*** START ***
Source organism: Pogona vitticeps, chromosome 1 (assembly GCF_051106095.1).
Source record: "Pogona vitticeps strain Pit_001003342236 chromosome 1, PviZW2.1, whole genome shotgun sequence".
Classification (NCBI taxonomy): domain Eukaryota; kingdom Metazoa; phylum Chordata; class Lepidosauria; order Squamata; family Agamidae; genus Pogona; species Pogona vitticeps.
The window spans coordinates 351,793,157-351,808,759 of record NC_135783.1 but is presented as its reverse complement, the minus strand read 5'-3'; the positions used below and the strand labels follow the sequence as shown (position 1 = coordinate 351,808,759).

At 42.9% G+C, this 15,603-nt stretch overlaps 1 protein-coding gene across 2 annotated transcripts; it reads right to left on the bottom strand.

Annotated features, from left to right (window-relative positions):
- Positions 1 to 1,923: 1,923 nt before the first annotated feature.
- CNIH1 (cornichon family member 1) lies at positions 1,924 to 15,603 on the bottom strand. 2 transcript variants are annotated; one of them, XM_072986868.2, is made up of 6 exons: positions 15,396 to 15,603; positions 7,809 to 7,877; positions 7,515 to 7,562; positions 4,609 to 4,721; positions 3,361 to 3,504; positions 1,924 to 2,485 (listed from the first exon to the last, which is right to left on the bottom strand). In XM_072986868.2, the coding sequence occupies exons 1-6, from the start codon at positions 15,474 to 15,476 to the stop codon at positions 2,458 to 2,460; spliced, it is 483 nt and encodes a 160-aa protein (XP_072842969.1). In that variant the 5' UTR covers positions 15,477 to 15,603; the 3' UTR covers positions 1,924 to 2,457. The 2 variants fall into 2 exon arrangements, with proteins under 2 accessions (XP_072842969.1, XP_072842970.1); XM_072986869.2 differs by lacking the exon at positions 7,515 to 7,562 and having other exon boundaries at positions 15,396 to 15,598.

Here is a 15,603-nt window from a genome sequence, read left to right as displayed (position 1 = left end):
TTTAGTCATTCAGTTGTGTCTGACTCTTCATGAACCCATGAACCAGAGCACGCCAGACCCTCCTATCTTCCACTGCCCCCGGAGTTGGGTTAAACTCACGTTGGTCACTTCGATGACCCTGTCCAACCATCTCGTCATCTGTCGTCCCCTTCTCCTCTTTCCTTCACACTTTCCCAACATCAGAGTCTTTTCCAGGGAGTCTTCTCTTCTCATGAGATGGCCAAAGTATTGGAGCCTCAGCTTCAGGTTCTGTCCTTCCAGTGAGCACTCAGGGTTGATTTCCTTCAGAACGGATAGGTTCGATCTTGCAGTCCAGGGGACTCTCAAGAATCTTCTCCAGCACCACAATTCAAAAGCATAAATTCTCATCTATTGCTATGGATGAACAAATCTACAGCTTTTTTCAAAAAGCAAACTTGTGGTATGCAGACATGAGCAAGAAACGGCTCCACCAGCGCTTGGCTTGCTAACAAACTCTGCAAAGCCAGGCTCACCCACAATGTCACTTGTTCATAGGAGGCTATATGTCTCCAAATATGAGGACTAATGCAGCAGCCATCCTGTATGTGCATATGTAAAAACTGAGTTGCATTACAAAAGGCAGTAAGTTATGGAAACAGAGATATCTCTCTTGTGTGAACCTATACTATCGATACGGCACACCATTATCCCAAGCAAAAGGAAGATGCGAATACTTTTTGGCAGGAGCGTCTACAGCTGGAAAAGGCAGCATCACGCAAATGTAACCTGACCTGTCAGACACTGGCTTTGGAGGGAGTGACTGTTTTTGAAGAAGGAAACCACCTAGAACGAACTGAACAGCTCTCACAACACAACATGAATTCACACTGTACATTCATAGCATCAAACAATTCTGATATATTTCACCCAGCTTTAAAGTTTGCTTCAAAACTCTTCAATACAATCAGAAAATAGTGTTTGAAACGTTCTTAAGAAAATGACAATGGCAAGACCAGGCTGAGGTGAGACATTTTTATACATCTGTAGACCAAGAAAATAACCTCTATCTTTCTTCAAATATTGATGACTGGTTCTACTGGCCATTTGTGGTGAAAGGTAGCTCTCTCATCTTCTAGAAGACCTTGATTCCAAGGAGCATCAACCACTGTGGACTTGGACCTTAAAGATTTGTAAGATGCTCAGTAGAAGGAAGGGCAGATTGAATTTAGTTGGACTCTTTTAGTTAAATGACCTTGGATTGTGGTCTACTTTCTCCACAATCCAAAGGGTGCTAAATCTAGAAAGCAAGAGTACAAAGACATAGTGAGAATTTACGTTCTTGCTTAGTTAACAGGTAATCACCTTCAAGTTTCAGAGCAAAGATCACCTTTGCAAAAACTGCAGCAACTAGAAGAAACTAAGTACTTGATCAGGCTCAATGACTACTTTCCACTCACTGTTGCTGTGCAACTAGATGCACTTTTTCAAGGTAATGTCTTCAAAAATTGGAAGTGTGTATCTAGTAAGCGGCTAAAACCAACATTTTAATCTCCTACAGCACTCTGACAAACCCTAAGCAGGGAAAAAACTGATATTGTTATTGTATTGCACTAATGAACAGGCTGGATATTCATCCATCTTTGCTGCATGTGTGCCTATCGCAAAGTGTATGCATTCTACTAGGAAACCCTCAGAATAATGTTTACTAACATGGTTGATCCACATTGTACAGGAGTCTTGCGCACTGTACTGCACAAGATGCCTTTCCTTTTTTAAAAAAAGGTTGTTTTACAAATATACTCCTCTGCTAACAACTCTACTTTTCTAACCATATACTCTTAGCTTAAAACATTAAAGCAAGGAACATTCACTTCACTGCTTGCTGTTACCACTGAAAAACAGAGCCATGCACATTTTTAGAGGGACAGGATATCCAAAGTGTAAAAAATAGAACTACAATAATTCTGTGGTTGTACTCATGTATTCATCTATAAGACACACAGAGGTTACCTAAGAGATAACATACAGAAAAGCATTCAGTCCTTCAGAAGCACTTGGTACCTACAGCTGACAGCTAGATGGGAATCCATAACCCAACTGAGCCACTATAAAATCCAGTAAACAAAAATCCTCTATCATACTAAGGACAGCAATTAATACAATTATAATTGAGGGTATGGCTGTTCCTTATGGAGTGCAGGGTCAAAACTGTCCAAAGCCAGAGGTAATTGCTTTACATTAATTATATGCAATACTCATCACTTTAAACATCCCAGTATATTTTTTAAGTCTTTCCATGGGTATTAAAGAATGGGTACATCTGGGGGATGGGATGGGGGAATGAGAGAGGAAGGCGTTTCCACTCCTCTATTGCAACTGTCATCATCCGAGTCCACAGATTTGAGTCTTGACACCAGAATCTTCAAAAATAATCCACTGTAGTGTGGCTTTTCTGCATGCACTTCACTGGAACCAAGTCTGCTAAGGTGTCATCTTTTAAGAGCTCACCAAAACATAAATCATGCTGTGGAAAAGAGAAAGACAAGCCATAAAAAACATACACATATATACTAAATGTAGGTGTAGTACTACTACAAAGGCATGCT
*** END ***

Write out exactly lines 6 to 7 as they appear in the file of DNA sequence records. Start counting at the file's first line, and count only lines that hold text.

Annotated features, from left to right (window-relative positions):
- Positions 1 to 1,923: 1,923 nt before the first annotated feature.